Czech economy in 2011

Czech economy in 2011

Czech economy in 2011

Even though the Czech Republic is not a member of the eurozone, the currency bloc’s ongoing crisis was by far the most important factor that influenced the Czech economy in 2011. This is especially true for the second half of the year, after global stock indexes dropped sharply in August, and the eurozone panic accelerated in the last quarter.



Fiscal outlook falls

The Czech government’s fiscal outlook started to deteriorate already in the first half of the year. In May, an analysis by the Czech Finance Ministry showed that in the first four months of 2011, the state had collected less money in taxes than planned.

Later, another study showed that the Czech budget deficit was growing faster in the first eight months of 2011 than it was in the same period in 2010.

The Finance Ministry also revised its 2011 GDP growth estimate to 1.9 from april’s 2.5 percent, while Czech Finance Minister Miroslav Kalousek revised the 2012 growth outlook sharply down, from the original 2.5 percent to 1 percent.

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However, neither of these developments prevented the Standard & Poor’s rating agency from upgrading the Czech Republic’s rating by two notches.

Uneasy coalition carries on: 2011 in Czech politics

Double dip fears

In August, amid sharp drop of global stock indexes, the world started to fear another recession, and the Czech Republic was no exception (here and here).

The fears were confirmed as Czech firms started to lose their position in the German market, and new economic indicators pointed to a slowdown. It needs to be added though that there were also strong internal factors in play.

However, even though an uncontrolled default of Greece would be devastating for the Czech Republic, the government’s advisers urged it to keep calm and carry on with its reforms.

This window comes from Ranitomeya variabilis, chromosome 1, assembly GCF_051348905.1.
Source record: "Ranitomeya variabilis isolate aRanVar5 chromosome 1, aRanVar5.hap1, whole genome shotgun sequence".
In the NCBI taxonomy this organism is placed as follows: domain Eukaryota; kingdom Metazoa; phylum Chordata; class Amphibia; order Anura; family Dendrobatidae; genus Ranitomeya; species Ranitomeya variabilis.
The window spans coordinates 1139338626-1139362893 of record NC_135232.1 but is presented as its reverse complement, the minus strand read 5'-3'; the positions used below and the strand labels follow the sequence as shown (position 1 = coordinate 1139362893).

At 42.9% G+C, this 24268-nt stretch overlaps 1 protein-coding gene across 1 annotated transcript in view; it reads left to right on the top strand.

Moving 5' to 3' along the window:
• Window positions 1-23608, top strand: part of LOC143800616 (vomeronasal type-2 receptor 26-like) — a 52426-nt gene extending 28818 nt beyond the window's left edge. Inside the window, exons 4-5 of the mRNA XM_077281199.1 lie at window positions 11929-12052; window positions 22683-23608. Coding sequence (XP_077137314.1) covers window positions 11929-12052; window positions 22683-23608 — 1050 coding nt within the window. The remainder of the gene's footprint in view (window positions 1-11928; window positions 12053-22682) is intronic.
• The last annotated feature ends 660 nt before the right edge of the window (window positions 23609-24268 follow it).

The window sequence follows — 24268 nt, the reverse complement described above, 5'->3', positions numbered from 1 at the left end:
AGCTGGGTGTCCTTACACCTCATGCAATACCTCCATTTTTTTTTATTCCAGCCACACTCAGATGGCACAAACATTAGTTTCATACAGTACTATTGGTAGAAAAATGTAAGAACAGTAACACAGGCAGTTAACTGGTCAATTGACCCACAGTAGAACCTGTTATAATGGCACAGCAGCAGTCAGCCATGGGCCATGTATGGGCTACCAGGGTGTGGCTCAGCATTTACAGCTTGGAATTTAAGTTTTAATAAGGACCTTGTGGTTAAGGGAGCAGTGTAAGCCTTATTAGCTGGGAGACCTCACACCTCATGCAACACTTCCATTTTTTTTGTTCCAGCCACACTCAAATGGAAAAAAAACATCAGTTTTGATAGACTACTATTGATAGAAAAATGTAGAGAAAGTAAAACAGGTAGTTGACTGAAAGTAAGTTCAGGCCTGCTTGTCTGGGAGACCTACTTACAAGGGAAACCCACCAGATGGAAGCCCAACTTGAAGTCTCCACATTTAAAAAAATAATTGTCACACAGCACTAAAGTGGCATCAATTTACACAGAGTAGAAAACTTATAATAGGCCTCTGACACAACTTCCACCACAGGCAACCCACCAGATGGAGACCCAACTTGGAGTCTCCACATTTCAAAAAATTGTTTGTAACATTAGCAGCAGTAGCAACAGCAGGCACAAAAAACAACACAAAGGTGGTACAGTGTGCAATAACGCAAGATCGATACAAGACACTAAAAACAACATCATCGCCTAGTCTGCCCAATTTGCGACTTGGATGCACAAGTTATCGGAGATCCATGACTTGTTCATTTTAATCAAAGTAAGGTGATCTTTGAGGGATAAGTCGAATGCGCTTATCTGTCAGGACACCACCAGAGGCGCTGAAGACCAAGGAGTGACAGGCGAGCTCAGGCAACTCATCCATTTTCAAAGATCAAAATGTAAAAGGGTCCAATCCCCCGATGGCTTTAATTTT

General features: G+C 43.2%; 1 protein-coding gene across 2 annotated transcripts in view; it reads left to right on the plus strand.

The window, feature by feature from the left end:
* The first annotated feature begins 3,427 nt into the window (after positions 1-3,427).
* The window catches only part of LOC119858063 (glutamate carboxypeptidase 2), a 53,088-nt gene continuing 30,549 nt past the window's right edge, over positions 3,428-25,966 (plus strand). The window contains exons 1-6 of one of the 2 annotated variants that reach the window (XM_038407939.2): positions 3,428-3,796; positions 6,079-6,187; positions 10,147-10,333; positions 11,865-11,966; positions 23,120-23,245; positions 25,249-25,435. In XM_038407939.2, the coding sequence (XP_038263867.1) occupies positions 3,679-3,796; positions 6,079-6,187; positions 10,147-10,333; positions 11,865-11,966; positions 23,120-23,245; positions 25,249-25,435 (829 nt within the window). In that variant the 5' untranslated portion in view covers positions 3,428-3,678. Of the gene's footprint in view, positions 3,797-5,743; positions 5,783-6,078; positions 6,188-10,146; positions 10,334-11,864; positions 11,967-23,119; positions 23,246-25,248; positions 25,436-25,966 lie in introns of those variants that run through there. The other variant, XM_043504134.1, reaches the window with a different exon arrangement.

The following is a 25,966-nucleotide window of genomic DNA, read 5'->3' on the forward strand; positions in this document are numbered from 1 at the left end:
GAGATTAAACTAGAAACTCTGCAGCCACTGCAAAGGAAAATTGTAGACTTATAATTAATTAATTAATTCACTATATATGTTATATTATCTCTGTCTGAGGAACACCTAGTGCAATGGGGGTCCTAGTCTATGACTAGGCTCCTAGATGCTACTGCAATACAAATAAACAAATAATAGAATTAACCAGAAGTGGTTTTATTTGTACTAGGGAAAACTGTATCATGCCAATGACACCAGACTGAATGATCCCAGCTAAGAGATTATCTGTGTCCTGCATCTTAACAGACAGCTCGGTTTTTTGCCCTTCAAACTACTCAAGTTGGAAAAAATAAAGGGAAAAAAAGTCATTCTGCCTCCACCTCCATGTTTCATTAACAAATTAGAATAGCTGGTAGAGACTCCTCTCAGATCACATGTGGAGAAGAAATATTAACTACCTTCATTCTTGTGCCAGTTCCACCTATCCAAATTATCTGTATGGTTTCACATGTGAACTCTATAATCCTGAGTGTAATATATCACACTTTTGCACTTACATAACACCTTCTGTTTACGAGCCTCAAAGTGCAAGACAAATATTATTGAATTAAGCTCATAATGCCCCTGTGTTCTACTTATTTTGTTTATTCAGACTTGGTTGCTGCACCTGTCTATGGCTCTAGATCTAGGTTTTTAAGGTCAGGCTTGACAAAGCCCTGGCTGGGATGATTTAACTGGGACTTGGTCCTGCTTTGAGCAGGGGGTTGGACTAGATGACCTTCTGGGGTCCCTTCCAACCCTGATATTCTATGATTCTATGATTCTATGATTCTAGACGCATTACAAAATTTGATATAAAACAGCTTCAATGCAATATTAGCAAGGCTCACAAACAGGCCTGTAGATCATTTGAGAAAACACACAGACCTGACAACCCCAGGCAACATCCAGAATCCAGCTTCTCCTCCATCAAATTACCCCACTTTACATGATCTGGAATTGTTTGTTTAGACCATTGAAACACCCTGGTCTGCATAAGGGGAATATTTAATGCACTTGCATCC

Czech banking sector healthy

Some sectors of the Czech economy remains healthy though, including the banking sector which would survive even a very serious recession in the EU.

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This was confirmed by a stress test conducted by the Czech central bank in August.

This is also reflected by the fact that while global banks have been planning layoffs recently, Czech financial institutions announced new hirings.

One of the few exceptions was Komerční Banka (Commercial bank), an affiliate of French banking giant Société Générale. Due to its exposure to the Greek debt, its profit shrank in 2011.

Škoda, a Czech unit of the Volkswagen automaker, has been preparing new models (here and here), while foreign companies started to explore the Czech territory for shale gas.

Also, in 2011 it became increasingly apparent that corruption is the most important deterrent of foreign investors from Germany or other countries.

Also, a study showed that one fifth of the capital of Czech firms come from tax havens.


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